A government watchdog is criticizing the Treasury Department for urging General Motors and Chrysler to quickly reduce the size of their dealership networks -- a move that cost jobs during the recession.
The special inspector general for the government's bailout program says the Treasury didn't do enough to make sure that speeding up those closings was necessary for the companies' long-term health.
"At a time when the country was experiencing the worst economic downturn in generations and the government was asking its taxpayers to support a $787 billion stimulus package designed primarily to preserve jobs, Treasury made a series of decisions that may have substantially contributed to the accelerated shuttering of thousands of small businesses and thereby potentially adding tens of thousands of workers to the already lengthy unemployment rolls -- all based on a theory and without sufficient consideration of the decisions' broader economic impact," the report states.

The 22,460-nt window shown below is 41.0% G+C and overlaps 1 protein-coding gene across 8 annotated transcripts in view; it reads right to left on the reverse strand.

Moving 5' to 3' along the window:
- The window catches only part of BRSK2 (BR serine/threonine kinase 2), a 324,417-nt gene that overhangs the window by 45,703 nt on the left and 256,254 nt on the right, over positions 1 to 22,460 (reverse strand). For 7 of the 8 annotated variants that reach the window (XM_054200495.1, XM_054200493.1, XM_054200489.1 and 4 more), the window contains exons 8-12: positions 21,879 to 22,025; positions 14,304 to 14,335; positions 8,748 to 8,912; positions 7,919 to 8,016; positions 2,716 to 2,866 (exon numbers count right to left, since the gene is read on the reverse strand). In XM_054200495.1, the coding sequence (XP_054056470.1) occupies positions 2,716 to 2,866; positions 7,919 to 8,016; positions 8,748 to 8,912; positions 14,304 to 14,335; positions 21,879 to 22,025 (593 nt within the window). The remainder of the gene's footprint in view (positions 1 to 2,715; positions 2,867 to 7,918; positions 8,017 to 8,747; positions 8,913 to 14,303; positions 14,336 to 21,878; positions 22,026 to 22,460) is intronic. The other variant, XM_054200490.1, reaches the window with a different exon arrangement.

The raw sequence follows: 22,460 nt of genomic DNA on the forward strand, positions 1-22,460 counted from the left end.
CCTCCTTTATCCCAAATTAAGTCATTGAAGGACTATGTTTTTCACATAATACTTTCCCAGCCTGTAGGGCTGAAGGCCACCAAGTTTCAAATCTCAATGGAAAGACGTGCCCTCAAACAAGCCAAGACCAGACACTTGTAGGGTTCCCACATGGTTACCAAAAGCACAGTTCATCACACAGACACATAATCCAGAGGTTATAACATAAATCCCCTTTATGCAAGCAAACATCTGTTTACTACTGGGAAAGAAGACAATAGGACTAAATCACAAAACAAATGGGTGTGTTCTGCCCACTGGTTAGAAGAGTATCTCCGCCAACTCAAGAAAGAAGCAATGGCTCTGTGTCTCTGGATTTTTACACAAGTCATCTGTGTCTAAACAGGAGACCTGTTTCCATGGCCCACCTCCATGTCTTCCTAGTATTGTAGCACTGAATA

"In response to the [Treasury Department] Auto Team's rejection of their restructuring plans and in light of their intervening bankruptcies, GM and Chrysler significantly accelerated their dealership termination timetables, with Chrysler terminating 789 dealerships by June 10, 2009, and GM announcing plans to wind down 1,454 dealerships by October 2010."
"Job losses at terminated dealerships were apparently not a substantial factor in the [Treasury Department] Auto Team's consideration of the dealership termination issue."
Read the full report:
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